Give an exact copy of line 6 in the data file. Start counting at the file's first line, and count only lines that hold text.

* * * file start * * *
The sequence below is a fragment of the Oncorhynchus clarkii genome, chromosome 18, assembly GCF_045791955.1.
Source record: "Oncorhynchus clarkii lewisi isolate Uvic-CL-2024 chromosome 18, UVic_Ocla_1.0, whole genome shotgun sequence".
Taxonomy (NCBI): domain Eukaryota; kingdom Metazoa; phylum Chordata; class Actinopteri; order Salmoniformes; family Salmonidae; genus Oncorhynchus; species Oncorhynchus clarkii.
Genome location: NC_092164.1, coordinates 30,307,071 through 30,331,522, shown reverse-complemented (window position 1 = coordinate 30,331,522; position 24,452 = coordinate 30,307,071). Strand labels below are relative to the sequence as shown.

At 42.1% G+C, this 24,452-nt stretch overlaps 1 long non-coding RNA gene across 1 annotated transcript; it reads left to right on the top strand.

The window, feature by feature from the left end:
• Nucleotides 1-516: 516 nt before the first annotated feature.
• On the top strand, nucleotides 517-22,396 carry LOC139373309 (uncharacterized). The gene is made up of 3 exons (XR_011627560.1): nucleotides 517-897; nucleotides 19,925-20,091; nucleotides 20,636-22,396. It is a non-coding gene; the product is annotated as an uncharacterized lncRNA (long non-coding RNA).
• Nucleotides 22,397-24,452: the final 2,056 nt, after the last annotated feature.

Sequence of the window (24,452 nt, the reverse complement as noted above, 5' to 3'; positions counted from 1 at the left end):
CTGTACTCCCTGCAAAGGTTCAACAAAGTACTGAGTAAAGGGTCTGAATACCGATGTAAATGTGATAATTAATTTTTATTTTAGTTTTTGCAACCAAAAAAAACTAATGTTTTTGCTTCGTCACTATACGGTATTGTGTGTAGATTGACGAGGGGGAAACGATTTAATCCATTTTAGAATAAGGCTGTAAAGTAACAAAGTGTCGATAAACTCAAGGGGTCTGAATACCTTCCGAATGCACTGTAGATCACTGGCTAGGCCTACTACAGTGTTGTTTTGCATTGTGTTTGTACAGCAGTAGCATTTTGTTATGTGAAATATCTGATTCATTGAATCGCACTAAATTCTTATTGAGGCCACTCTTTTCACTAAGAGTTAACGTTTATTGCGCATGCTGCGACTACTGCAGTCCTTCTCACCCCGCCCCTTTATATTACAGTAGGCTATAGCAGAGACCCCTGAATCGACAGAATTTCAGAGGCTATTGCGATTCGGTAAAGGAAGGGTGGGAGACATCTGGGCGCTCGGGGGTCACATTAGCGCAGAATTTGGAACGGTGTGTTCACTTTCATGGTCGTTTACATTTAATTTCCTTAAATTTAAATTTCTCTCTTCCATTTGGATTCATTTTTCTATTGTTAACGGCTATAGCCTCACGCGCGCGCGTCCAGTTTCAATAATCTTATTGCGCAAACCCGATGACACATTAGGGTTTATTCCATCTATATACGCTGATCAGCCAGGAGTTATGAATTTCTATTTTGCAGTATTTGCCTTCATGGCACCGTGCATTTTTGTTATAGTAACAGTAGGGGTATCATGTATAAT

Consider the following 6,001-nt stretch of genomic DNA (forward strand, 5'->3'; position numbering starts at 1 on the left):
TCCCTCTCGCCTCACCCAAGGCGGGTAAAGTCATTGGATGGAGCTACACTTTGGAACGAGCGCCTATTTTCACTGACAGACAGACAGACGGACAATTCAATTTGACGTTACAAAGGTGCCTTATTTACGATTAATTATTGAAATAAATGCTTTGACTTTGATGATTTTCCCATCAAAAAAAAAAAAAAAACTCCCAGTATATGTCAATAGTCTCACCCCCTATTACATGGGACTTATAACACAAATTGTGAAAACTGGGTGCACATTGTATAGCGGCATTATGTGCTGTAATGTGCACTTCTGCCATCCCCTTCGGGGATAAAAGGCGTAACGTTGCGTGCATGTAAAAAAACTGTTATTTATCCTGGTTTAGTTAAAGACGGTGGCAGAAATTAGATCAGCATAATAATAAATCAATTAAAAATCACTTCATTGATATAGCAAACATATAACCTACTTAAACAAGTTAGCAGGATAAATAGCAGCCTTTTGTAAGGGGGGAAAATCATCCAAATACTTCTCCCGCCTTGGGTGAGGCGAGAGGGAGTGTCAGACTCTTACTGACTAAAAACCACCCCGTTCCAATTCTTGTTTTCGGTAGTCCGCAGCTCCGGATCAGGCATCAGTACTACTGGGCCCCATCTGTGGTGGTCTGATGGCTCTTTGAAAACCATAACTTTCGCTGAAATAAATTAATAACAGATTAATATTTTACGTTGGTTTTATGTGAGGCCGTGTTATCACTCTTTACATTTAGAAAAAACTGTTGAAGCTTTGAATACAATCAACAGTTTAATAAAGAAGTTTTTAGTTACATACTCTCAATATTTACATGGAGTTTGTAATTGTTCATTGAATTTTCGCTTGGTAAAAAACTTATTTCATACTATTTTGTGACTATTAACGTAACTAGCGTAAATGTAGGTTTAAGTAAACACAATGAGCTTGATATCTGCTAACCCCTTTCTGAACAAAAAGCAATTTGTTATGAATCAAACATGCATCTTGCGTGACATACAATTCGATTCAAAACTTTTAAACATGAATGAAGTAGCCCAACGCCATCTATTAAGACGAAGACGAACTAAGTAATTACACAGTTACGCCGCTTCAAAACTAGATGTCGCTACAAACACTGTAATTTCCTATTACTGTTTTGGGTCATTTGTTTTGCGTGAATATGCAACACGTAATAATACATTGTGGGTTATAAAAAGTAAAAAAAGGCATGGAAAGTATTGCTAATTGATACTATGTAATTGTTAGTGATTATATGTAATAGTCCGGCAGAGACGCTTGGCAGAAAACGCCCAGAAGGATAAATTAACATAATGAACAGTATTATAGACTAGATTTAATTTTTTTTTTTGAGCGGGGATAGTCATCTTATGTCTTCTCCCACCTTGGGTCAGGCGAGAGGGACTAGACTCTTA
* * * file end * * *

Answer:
The window, feature by feature from the left end: